The average Canadian alcohol drinker gets more than 10 per cent of their daily calories from booze, according to a new study out of the University of Victoria, leaving some people wanting to know exactly what they're consuming.
Adam Sherk, the post-doctoral fellow at the university's Canadian Institute for Substance Use Research (CISUR) who led the study, has dedicated a lot of his time to studying alcohol.
But he says he was surprised to learn just how calorie heavy boozing can be.
"[That]'s one of the reasons I wanted to look into this," Sherk said.
"Both as an alcohol research and as an alcohol drinker myself, I was so surprised that we get so many of our calories from alcohol."
He found that that the average drinker consumes 250 calories, or 11 per cent of their daily estimated energy requirements, via alcohol. His findings were published in the Canadian Journal of Dietetic Practice and Research.
Ciders and coolers have the most calories on average, at about 200 or more calories per standard unit. Beer weighs in at about 150 calories, whereas wine and spirits are closer to 90 calories.
That means a drink or two is equivalent to eating an extra bag of chips every day, he said.
Multiple drinks on a night out can top 550 calories — the caloric equivalent of "a double cheeseburger with all the fixings."
"We'd like to see caloric information and also other types of nutritional information mandated to be on alcoholic packaging," he said, noting his study focused just on calories.
"As consumers and drinkers, it's something we should know so that we can make informed decisions."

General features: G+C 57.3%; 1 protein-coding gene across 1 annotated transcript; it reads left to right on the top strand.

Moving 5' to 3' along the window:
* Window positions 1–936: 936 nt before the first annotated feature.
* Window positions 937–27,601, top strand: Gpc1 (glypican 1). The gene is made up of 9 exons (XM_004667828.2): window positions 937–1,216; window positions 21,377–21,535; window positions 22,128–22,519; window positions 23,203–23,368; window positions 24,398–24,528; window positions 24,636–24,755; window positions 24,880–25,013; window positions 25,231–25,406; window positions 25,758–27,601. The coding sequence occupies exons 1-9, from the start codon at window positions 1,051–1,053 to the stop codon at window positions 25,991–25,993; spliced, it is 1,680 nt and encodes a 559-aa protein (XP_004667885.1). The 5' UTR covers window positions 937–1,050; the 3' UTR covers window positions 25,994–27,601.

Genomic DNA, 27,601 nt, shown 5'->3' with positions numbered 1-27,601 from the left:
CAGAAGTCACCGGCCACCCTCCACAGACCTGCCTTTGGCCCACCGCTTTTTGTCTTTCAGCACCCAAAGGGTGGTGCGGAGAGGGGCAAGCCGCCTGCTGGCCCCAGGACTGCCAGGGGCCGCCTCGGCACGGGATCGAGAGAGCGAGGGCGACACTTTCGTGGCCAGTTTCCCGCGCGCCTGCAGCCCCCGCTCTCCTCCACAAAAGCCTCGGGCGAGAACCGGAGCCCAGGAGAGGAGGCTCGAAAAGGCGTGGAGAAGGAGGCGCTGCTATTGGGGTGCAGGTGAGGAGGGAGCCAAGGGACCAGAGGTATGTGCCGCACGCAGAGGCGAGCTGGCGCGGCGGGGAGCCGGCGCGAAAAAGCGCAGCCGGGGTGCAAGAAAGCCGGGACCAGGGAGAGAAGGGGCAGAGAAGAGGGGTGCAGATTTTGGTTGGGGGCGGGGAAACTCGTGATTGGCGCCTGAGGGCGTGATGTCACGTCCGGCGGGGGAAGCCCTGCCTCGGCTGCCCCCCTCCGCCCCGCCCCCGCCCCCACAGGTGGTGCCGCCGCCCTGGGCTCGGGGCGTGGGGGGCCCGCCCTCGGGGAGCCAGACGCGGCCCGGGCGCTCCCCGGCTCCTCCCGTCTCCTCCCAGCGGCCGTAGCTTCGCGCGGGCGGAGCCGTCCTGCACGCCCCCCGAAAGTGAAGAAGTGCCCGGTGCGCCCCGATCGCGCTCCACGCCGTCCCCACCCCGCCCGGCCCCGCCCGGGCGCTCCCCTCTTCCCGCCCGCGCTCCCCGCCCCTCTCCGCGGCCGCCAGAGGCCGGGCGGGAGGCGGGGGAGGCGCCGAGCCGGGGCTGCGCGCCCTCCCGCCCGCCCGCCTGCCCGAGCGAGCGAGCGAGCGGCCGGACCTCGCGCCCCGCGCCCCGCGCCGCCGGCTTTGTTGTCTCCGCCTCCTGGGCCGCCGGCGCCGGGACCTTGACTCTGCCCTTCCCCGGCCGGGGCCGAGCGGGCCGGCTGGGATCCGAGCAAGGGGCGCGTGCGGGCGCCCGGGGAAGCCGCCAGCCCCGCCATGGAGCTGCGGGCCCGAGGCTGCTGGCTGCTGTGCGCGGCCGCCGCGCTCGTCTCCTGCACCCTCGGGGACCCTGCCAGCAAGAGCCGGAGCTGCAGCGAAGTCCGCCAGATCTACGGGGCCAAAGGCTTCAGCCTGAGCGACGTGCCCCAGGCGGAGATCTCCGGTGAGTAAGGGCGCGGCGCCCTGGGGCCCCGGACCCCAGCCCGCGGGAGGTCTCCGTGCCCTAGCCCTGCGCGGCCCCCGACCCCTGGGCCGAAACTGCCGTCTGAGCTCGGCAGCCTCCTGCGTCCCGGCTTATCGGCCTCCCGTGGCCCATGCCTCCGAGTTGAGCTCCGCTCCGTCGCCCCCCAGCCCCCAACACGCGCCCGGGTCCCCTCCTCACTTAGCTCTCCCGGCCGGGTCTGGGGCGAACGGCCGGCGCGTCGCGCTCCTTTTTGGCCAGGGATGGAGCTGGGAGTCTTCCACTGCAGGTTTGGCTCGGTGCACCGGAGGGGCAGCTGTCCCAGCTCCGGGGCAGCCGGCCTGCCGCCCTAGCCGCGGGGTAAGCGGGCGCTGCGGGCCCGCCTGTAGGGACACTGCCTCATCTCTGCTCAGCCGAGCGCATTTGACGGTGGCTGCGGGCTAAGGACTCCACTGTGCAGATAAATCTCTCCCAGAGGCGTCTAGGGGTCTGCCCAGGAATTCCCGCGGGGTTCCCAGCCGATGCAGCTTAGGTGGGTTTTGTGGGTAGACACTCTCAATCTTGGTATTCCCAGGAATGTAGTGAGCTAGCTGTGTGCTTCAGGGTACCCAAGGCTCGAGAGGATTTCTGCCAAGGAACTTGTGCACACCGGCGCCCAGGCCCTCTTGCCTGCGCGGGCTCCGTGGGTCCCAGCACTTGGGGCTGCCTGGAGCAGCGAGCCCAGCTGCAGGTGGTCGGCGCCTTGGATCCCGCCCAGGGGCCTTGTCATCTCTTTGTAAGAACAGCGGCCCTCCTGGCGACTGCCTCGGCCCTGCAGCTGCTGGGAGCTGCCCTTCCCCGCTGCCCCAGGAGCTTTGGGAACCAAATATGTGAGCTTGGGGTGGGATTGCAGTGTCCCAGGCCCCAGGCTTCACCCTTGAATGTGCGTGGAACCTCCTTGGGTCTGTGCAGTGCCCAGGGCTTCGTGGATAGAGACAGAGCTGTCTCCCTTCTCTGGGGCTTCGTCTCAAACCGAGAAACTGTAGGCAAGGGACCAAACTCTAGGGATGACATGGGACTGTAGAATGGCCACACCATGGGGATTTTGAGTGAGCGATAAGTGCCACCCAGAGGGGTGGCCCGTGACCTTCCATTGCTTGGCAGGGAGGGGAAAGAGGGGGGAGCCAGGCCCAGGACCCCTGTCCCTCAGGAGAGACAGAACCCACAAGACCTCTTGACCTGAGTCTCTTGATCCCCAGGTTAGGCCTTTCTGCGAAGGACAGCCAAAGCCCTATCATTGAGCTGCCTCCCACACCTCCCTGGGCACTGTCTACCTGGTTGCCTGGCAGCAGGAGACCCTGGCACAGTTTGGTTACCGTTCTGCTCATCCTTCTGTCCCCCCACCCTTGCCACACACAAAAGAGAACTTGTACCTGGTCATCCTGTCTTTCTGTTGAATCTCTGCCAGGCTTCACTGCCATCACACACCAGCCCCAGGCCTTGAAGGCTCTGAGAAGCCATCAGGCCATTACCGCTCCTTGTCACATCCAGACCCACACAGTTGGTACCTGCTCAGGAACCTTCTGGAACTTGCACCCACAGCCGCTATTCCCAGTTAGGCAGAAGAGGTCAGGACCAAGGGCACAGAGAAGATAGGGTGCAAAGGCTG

Quality versus quantity
But not everyone agrees that calories are the most important consideration when it comes to alcohol.
Tanya Choy, a registered dietician at Vancouver's St. Paul's Hospital, says that the quality of the calories are more important than the number.
"It really depends on how people are including alcohol in their eating plan because excessive amounts of anything can displace good nutrition," she said.
"It's not just about the calories."
That's why comparing alcohol to a hamburger, for example, she said, doesn't show the full picture.
And, according to some experts, focusing solely on the calorie content of alcohol can have a negative impact.
Kaley Roosen, a clinical psychologist based in Toronto, has studied the links between calorie-conscious alcohol consumption and food restriction — sometimes known as "drunkorexia" when it refers to disordered eating.
"It's not necessarily a bad thing if you're drinking less but what I'm more concerned with is when people are eating less in order to drink more," Roosen said.
Her study found that 20 per cent of first-year university students were regularly replacing food with alcohol as a way to cut calories, like skipping dinner before a night out.
She said she has mixed feelings about including the caloric content on alcohol labelling, instead emphasizing the importance of balance.
"I don't really see the value, because people don't drink alcoholic beverages for the health benefits," she said.
"If you just focus on the caloric content of eating and drinking, then it can become much more disordered or obsessive."
in 2013, the U.S. Treasury Department's Alcohol and Tobacco Tax and Trade Bureau laid out rules for the voluntary labelling of alcoholic products.